Today is Shrove Tuesday, Mardi Gras, Fat Tuesday, the day to eat up all the goodies you won’t be allowed to have during Lent.
An artist friend of mine was troubled by Lent. She didn’t think it was healthy to spend all that time thinking about your faults. But this is not a random guilt-fest. This is a period of forty days (to remind us of Jesus’s forty days in the wilderness) for self-examination, followed by a joyful celebration. I think this particular woman fretted about her shortcomings throughout the year. How much healthier to have a limited time of self-examination set aside.
Nor is it self-loathing. People who make themselves miserable by obsessing about their flaws are generally thinking about how different they are from Cameron Diaz or the cool guy in the frat, not how different they are from Jesus. There is no spiritual benefit there.
Lent is traditionally a time for self-examination, a time to consider how we ought to improve our behavior. But there any many other things to contemplate as well. Many people contemplate the sufferings of Christ, particular teachings of the church, or injustices in the world which we might alleviate. I have used Lenten guides focussing on Handel’s Messiah, the teachings of St. Francis, and voluntary simplicity. The churches I have been visiting are studying the Lord’s Prayer, sexual fidelity, and the nature of God.
“Giving something up for Lent” is the familiar sign of the season. If you are Catholic, you have a list of things provided to you. Mainstream Protestants usually give up or take up some particular thing, as an individual choice. The Empress and I were talking about this yesterday, and we agreed that a well-chosen Lenten discipline can change your life. The Lenten disciplines are not to punish you or make you suffer, but to help you pay attention. It is hard, in the course of our busy lives, to remember to contemplate anything. If you give up caffeine, then every time during Lent that you start toward the coffee pot, wish for a cup of tea, or see someone else with a Coke, it is a reminder to pay attention to the things you have chosen to think about.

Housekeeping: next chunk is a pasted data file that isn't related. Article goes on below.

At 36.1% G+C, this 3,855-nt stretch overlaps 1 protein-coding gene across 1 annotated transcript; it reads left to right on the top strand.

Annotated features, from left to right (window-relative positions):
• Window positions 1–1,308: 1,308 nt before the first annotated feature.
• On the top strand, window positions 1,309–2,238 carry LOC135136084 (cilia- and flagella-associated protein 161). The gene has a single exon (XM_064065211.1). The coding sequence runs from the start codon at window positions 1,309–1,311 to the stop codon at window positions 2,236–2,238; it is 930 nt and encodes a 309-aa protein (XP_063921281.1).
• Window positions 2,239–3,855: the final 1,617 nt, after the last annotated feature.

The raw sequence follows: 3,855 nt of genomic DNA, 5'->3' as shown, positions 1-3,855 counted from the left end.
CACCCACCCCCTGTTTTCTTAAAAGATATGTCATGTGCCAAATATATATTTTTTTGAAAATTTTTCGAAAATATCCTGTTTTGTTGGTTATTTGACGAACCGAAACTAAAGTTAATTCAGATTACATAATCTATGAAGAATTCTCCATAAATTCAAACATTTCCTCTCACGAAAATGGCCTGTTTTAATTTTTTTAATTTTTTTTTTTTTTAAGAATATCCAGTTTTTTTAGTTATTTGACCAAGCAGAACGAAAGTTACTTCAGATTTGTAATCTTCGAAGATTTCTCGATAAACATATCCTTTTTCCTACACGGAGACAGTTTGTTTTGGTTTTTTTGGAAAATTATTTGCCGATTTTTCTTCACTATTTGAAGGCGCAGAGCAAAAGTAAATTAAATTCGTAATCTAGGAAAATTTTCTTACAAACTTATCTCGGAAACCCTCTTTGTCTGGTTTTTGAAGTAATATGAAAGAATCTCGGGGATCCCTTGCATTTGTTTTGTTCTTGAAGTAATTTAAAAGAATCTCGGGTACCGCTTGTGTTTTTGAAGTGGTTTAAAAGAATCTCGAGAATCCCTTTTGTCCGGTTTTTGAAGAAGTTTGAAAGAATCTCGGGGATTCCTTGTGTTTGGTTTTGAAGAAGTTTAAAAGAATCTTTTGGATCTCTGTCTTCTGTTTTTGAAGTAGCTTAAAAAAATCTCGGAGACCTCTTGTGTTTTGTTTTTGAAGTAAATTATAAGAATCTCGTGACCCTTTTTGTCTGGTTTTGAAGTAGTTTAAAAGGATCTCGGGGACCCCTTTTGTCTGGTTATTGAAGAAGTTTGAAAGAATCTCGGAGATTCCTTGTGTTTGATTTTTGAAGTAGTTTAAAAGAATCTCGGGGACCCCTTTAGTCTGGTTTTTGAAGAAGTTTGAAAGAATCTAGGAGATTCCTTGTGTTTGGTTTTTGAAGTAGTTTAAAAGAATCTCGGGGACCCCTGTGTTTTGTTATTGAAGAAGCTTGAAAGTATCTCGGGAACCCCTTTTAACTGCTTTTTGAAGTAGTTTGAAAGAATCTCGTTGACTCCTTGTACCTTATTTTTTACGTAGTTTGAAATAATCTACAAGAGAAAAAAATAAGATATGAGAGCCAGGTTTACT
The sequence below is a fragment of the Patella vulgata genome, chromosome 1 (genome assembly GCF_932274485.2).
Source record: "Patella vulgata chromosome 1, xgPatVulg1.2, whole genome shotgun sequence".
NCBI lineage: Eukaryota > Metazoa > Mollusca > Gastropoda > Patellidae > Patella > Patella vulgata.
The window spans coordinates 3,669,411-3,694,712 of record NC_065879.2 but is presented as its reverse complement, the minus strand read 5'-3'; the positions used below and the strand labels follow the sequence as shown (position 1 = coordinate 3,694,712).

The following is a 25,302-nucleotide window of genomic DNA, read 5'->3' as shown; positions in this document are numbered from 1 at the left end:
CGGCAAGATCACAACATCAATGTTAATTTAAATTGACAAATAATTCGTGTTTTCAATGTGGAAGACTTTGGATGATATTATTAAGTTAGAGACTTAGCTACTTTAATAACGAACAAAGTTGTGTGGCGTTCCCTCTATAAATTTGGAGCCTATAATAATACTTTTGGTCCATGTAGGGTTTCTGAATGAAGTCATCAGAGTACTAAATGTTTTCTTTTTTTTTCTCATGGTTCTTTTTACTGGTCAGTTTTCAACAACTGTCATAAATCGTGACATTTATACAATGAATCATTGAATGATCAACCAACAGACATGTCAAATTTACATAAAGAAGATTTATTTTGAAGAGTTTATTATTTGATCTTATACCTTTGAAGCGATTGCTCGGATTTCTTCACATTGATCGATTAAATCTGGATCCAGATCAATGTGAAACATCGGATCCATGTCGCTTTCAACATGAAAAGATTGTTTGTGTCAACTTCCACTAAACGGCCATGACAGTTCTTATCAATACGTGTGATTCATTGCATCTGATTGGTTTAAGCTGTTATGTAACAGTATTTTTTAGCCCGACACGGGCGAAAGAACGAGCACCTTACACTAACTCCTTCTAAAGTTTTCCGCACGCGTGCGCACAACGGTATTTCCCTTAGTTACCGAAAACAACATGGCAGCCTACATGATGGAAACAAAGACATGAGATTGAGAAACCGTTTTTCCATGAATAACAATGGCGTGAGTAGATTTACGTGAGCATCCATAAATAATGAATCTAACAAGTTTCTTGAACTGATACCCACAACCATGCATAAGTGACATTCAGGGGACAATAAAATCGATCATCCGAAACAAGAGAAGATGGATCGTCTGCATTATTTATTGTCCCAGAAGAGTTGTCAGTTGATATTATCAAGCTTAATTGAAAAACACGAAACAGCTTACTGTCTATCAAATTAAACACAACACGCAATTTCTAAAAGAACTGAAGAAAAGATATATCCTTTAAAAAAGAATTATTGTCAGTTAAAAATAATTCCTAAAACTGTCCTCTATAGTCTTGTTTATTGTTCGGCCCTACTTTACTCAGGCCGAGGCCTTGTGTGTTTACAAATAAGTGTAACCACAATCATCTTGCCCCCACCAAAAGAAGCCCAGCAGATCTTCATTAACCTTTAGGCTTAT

A Baptist said that he though Lent was a second chance at New Year’s resolutions, but that is not the point. Sometimes we give up things we believe we would be better off without, such as caffeine or criticizing others or sugar, in hopes that we will be able to continue to do without them after Lent. Sometimes we give up something we will joyfully return to at Easter, but which we will miss enough to make it a useful reminder to us. Sometimes we take things up. It is traditional to give more to charity during Lent. You might knit just for charity for those 40 days, or give up meat and donate the money thus saved to a soup kitchen.
As for Mardi Gras, it is a major celebration down here. Some people have been celebrating since Epiphany. Son-in-Law says that it is not observed at all in the Frozen North, but #2 son made a Galette des Rois for French class, and they are having a party. Then there is a parade downtown. The church is having a pancake supper. There is usually a Dixieland jazz band and a pancake race — it was a favorite celebration when the kids were small, but my boys probably will refuse to go at all. Sigh. Tomorrow we will have ashes on our foreheads and begin the serious contemplative season of Lent. For today, laissez les bon temps rouler!